Students in Frances Thrower and Jennifer Williams’s English classes were assigned the novel based on Hunter’s own family members that were described as, “Driven by an unwavering will to survive and by the fear that they may never see one another again, the Kurcs must rely on hope, ingenuity, and inner strength to persevere” (onebookthomascounty.org).
Hunter described the process behind the nine-year “labor of love” that became her debut novel. Hunter was originally inspired to write about her family when she was given an assignment in her junior year of high school to interview a family member.
Ironically, Thrower’s students are working on a similar project that involves her students interviewing a person from another generation as a culminating extension after their reading of the book.
Williams said that her students were excited to have the best-selling author come and speak about her writing interest that was sparked in high school.
Hunter then shared how she discovered her grandfather’s Polish and Jewish heritage when she interviewed her grandmother for the assignment. She later moved forward with her project in her later years of college when her mother planned a gathering of cousins from all over the world who began exchanging shared memories of their own as well as of their ancestors.
Hunter explained to the students the extent of her research which involved global travel as well as the search for primary sources that would help to fill in the blanks beyond her interviews with family members. She also went on to explain the difference between historical fiction and non-fiction and her reason for going with historical fiction.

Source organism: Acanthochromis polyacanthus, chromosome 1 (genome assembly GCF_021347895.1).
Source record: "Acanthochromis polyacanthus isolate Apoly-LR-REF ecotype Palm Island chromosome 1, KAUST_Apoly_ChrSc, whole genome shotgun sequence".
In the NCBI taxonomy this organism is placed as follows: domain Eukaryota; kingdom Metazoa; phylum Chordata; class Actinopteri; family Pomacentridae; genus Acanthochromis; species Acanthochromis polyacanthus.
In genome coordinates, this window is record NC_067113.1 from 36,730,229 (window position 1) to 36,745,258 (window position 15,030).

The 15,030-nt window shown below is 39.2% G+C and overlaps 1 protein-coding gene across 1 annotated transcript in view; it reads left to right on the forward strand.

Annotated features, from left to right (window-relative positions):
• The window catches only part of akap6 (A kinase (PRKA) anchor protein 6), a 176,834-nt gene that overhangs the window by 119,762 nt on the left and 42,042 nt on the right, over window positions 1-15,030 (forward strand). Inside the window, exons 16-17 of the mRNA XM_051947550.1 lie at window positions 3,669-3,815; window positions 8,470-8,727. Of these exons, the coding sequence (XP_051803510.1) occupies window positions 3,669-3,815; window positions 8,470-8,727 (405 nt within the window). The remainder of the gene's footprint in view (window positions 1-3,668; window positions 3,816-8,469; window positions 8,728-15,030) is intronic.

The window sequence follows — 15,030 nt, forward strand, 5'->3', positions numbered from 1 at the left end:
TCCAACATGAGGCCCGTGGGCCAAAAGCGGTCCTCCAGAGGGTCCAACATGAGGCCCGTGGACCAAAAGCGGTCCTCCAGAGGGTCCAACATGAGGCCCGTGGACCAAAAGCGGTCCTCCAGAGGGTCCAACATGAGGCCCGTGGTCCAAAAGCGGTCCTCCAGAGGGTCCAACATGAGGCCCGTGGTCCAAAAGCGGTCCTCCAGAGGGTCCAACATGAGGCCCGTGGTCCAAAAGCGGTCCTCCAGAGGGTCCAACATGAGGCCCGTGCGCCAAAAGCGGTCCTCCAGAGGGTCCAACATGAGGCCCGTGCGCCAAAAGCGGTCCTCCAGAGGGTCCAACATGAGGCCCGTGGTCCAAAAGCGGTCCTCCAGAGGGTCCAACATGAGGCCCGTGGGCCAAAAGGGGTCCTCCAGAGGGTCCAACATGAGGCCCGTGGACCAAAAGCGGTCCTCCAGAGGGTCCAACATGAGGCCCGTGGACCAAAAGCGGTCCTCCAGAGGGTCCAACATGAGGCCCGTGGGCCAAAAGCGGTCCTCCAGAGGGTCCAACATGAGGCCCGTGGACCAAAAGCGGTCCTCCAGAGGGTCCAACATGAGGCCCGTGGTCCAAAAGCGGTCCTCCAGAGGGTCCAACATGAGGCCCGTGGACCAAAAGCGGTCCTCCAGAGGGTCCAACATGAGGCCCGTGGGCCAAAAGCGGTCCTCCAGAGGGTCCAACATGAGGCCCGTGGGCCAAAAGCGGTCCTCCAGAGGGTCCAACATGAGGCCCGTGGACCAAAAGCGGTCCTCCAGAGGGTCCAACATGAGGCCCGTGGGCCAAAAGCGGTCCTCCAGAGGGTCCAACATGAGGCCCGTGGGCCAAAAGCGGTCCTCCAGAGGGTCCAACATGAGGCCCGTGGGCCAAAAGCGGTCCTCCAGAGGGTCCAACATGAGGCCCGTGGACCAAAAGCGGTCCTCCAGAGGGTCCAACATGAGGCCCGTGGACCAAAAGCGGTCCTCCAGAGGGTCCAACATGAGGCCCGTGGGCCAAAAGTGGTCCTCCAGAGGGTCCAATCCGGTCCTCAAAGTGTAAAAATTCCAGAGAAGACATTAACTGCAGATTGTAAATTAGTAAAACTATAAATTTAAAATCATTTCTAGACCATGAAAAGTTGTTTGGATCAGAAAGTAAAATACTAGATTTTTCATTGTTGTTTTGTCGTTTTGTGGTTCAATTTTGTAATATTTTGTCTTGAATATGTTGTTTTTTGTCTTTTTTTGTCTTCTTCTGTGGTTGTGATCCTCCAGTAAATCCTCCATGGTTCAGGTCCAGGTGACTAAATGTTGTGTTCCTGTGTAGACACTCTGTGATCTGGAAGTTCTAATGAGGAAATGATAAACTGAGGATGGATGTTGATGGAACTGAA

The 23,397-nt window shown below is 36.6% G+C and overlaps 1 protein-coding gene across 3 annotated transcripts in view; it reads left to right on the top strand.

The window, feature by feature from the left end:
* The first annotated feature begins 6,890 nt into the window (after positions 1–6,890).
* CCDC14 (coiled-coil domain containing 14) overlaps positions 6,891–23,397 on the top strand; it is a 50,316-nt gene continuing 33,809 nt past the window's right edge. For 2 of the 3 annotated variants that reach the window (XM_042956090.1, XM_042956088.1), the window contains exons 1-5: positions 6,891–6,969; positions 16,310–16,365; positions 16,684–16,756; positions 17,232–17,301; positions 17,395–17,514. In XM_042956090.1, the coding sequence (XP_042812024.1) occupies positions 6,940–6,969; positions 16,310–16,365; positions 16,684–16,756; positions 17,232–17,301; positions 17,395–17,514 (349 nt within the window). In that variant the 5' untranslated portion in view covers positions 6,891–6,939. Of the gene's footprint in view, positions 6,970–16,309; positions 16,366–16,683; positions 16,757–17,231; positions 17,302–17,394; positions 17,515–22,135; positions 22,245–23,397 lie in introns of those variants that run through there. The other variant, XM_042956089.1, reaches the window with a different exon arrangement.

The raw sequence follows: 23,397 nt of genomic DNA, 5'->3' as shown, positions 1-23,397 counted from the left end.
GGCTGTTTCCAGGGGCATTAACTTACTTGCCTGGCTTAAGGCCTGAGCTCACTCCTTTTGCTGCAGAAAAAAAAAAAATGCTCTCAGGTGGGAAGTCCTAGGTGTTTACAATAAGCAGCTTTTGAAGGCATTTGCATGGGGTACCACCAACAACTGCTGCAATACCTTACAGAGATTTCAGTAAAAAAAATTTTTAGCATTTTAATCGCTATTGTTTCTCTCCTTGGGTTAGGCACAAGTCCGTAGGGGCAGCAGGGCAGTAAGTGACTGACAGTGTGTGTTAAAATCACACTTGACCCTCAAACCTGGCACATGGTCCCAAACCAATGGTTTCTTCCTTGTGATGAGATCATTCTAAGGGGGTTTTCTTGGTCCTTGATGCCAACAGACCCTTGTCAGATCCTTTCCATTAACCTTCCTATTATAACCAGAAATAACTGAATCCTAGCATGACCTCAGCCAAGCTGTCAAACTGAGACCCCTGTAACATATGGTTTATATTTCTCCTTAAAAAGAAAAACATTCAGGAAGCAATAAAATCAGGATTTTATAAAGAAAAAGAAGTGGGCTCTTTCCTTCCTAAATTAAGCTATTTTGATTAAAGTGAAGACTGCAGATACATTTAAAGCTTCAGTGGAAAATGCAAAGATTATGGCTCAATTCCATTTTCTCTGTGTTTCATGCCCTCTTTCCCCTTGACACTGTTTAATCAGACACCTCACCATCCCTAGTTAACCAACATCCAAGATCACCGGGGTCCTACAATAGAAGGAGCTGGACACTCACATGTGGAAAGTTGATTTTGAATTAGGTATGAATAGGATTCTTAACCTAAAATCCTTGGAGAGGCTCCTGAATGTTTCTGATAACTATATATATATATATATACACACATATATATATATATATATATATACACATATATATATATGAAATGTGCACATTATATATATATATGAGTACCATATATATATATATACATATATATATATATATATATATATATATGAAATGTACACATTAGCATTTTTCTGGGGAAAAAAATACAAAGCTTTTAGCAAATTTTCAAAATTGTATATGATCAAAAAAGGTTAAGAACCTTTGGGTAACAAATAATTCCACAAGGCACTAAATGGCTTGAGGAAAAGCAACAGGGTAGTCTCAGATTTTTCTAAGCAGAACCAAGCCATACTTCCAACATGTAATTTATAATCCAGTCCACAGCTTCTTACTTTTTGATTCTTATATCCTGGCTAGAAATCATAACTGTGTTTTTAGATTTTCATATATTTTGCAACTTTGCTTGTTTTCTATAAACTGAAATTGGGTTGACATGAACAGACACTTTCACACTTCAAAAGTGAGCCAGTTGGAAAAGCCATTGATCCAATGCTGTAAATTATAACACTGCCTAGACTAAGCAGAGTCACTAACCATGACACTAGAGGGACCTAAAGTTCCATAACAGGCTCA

“Most of the people I interviewed were 2nd generation survivors; so I felt like I couldn’t give a first-hand account of the thoughts and feelings of the characters if I made the book non-fiction,” said Hunter.
Hunter read a special scene that described the escape of one character from the walls of a Polish ghetto with her daughter hidden beneath a coat that she had crafted from a wool blanket to match those that would be worn by a German wife.
The introductory pages of the novel explain, “By the end of the Holocaust, 90 percent of Poland’s three million Jews were annihilated; of the more than thirty thousand Jews who lived in Radom, fewer than three hundred survived.”
Hunter explained to the students that she felt as though she had to “time travel” as she imagined people being shot in the street for target practice. She wanted to honor and reflect what was going on with many Jews even though members of her family ended up being “the lucky ones.”
Freshman Ashley McKay said that We Were the Lucky Ones is now one of her favorite novels. It made her want to keep turning the pages to find out what happened next.
“While she [Hunter] was talking to the class and showing pictures of the characters, it dawned on me that this really happened to real people,” said McKay.
“Getting to ask her personal questions about her travels and discoveries and experience writing the book was so cool,” said freshman Laine Oldham.
Thrower said that her students enjoyed reading the novel, and meeting the author was a special treat. They learned about the dedication that goes into writing.
“Students saw that following your dreams can be a lot of work, but that great rewards are possible,” said Thrower.
“Georgia Hunter’s visit was an inspirational and motivating to my students,” said Williams.